House Dems push assault weapons ban

Assault weapons would be banned under new legislation from House Democrats.

Following a string of recent mass shootings, Rep. David Cicilline (D-R.I.) is looking to renew the assault weapons ban that was originally signed by former President Bill ClintonBill ClintonEmphasis on diversity in Democratic convention lineup Bill's role: To be determined Walker jabs at Kasich for snubbing GOP convention MORE but expired more than a decade ago.

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The Assault Weapons Ban of 2015, which Cicilline will introduce Wednesday afternoon, would ensure that no such guns are manufactured while placing new restrictions on the sale of already existing assault weapons.

The bill has about 90 Democratic co-sponsors, including House Minority WHIP Steny Hoyer (Md.) and Rep. Steve Israel (N.Y.).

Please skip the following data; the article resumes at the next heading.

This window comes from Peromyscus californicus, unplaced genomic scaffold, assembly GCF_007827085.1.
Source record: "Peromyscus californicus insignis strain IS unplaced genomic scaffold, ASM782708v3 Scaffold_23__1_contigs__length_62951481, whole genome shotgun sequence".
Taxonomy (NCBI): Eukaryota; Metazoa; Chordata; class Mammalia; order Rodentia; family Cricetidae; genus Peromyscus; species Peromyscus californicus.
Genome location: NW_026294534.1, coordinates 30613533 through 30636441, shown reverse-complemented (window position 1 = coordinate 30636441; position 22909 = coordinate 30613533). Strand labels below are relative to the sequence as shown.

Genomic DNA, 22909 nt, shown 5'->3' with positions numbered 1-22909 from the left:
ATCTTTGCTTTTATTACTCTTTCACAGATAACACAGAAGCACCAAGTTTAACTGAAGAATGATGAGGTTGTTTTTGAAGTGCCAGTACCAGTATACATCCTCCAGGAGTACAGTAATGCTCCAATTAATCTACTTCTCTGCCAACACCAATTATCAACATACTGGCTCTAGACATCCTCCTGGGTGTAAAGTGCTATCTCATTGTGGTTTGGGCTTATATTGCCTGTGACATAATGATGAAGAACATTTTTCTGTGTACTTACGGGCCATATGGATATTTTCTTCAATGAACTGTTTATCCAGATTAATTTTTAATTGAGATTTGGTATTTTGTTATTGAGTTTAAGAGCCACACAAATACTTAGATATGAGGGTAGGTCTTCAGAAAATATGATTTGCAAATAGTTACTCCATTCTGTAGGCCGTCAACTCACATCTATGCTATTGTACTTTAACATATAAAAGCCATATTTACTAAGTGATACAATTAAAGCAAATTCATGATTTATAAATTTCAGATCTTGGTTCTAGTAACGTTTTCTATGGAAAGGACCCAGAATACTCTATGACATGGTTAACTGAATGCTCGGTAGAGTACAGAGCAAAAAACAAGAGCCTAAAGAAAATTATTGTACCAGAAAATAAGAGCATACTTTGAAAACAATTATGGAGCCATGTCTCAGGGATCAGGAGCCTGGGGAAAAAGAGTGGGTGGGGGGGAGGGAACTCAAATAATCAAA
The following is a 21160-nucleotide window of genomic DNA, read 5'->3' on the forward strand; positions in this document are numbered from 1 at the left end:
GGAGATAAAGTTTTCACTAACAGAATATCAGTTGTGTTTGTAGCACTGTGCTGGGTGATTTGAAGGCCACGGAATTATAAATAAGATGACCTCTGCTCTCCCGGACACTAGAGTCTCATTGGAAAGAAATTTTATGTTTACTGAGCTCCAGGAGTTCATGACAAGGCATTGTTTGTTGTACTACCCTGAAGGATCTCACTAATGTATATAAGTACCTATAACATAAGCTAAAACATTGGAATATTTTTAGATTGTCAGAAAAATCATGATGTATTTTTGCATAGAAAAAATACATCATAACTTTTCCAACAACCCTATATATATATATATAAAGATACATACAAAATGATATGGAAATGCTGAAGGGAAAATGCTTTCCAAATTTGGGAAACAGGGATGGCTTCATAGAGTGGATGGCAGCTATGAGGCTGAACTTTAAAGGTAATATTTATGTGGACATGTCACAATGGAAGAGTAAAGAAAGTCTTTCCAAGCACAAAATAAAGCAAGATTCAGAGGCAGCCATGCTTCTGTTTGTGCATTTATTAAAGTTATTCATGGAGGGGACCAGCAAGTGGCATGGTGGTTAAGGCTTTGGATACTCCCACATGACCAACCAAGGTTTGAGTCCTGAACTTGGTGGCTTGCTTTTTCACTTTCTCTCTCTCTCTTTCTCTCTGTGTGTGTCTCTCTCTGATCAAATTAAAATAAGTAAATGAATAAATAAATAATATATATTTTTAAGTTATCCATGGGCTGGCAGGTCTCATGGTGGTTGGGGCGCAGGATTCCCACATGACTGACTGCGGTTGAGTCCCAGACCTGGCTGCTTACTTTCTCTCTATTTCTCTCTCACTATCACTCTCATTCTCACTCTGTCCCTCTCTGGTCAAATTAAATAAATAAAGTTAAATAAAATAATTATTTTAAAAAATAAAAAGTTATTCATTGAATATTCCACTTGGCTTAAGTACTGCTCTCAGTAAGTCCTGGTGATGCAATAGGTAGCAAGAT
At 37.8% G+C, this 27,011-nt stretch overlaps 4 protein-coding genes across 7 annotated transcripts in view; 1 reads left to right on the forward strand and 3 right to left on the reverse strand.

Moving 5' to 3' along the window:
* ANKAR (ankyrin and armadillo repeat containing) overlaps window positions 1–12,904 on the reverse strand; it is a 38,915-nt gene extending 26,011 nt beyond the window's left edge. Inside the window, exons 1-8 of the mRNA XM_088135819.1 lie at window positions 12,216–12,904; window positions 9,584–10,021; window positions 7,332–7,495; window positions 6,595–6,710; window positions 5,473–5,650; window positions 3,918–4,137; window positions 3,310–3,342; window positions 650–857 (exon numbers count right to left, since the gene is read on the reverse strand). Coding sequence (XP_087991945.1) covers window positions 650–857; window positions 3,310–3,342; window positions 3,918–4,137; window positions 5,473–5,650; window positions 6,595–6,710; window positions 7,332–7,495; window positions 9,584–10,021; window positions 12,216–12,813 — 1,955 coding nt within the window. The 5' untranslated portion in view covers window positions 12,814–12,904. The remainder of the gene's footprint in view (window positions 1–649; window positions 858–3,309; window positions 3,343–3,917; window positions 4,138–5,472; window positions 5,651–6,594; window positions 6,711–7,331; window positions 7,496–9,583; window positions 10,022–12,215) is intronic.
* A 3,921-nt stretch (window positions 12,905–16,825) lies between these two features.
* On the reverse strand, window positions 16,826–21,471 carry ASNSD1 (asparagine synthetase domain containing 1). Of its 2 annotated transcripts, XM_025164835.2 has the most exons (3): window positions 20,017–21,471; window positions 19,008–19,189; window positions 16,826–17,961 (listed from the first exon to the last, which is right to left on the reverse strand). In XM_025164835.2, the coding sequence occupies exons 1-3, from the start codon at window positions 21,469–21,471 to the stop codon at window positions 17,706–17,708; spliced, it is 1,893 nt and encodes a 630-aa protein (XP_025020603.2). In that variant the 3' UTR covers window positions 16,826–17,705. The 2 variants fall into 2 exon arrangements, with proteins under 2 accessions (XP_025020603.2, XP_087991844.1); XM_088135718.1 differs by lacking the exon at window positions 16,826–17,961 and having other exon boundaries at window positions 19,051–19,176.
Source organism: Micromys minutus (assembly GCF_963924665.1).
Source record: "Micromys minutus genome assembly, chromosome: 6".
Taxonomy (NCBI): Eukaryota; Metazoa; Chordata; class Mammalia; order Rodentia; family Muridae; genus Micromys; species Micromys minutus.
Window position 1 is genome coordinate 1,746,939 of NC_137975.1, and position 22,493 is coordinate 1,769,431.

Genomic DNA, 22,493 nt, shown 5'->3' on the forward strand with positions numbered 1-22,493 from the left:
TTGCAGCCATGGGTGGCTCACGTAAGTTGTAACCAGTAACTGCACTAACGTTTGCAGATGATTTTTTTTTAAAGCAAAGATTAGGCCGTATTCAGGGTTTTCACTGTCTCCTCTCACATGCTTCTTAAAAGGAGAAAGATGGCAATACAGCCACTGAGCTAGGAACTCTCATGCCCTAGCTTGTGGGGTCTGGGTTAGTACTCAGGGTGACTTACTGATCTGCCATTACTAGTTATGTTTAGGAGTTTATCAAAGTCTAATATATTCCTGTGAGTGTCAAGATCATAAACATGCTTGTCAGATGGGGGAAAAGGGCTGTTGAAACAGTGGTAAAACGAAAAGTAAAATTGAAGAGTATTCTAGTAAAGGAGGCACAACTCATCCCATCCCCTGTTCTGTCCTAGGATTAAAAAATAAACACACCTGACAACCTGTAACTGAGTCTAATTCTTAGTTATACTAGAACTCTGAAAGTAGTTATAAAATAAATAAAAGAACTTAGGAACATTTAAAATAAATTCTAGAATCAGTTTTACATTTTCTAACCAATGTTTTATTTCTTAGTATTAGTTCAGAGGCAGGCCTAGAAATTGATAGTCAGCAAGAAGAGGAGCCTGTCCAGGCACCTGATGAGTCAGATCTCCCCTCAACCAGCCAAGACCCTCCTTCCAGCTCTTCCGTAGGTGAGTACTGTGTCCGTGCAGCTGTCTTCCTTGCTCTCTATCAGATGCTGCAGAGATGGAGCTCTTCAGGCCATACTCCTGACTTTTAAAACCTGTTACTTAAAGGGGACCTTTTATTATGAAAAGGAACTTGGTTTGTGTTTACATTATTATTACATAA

It has no hope of passing through Congress, however, given opposition from Republicans. 

“Assault weapons are designed for the sole purpose of killing as many people as quickly as possible,” Cicilline said in a statement to The Hill. "We need to do everything we can to reduce the toll of gun violence by keeping these weapons out of our communities.”

Under the legislation, gun owners who already have assault weapons would be allowed to keep them, but they could face challenges reselling them.

The bill would intensify background checks for people looking to buy any of the estimated 8 million to 9 million assault weapons that are already in circulation. 

The law would also close what gun control groups refer to as the "Charleston loophole” that allows a gun dealer to sell a gun after three days if the FBI does not complete a background check in that timeframe.

Dylann Roof, the man accused of killing nine people during a Bible study at Emanuel African Methodist Episcopal Church earlier this year, purchased a gun under those circumstances.

Cicilline’s bill would close this loophole for resales of assault weapons that are already on the market, but not for other gun sales.